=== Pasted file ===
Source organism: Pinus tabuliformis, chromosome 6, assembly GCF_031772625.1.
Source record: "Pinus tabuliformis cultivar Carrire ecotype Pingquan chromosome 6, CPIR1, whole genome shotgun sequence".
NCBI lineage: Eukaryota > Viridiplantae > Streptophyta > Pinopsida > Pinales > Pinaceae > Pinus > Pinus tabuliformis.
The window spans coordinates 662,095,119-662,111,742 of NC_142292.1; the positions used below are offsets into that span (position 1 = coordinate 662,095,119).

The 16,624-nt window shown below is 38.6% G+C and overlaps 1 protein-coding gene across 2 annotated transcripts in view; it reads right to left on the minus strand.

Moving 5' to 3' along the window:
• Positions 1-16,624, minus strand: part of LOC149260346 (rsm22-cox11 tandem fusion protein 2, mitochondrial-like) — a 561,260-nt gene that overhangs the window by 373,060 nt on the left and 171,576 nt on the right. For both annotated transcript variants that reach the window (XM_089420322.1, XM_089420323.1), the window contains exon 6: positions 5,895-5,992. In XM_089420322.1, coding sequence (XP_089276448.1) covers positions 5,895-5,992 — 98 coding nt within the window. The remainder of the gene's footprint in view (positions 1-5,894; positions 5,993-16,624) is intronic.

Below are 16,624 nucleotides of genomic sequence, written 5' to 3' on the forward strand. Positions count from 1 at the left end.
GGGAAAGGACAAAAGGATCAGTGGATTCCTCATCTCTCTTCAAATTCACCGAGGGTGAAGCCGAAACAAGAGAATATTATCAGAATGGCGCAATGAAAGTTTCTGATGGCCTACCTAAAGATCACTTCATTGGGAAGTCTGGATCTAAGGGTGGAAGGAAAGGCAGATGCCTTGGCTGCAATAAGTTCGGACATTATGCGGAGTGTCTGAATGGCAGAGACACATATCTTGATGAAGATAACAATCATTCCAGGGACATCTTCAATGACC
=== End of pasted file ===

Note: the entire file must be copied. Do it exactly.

Source organism: Pinus tabuliformis, chromosome 6, assembly GCF_031772625.1.
Source record: "Pinus tabuliformis cultivar Carrire ecotype Pingquan chromosome 6, CPIR1, whole genome shotgun sequence".
NCBI lineage: Eukaryota > Viridiplantae > Streptophyta > Pinopsida > Pinales > Pinaceae > Pinus > Pinus tabuliformis.
The window spans coordinates 662,095,119-662,111,742 of NC_142292.1; the positions used below are offsets into that span (position 1 = coordinate 662,095,119).

The 16,624-nt window shown below is 38.6% G+C and overlaps 1 protein-coding gene across 2 annotated transcripts in view; it reads right to left on the minus strand.

Moving 5' to 3' along the window:
• Positions 1-16,624, minus strand: part of LOC149260346 (rsm22-cox11 tandem fusion protein 2, mitochondrial-like) — a 561,260-nt gene that overhangs the window by 373,060 nt on the left and 171,576 nt on the right. For both annotated transcript variants that reach the window (XM_089420322.1, XM_089420323.1), the window contains exon 6: positions 5,895-5,992. In XM_089420322.1, coding sequence (XP_089276448.1) covers positions 5,895-5,992 — 98 coding nt within the window. The remainder of the gene's footprint in view (positions 1-5,894; positions 5,993-16,624) is intronic.

Below are 16,624 nucleotides of genomic sequence, written 5' to 3' on the forward strand. Positions count from 1 at the left end.
GGGAAAGGACAAAAGGATCAGTGGATTCCTCATCTCTCTTCAAATTCACCGAGGGTGAAGCCGAAACAAGAGAATATTATCAGAATGGCGCAATGAAAGTTTCTGATGGCCTACCTAAAGATCACTTCATTGGGAAGTCTGGATCTAAGGGTGGAAGGAAAGGCAGATGCCTTGGCTGCAATAAGTTCGGACATTATGCGGAGTGTCTGAATGGCAGAGACACATATCTTGATGAAGATAACAATCATTCCAGGGACATCTTCAATGACC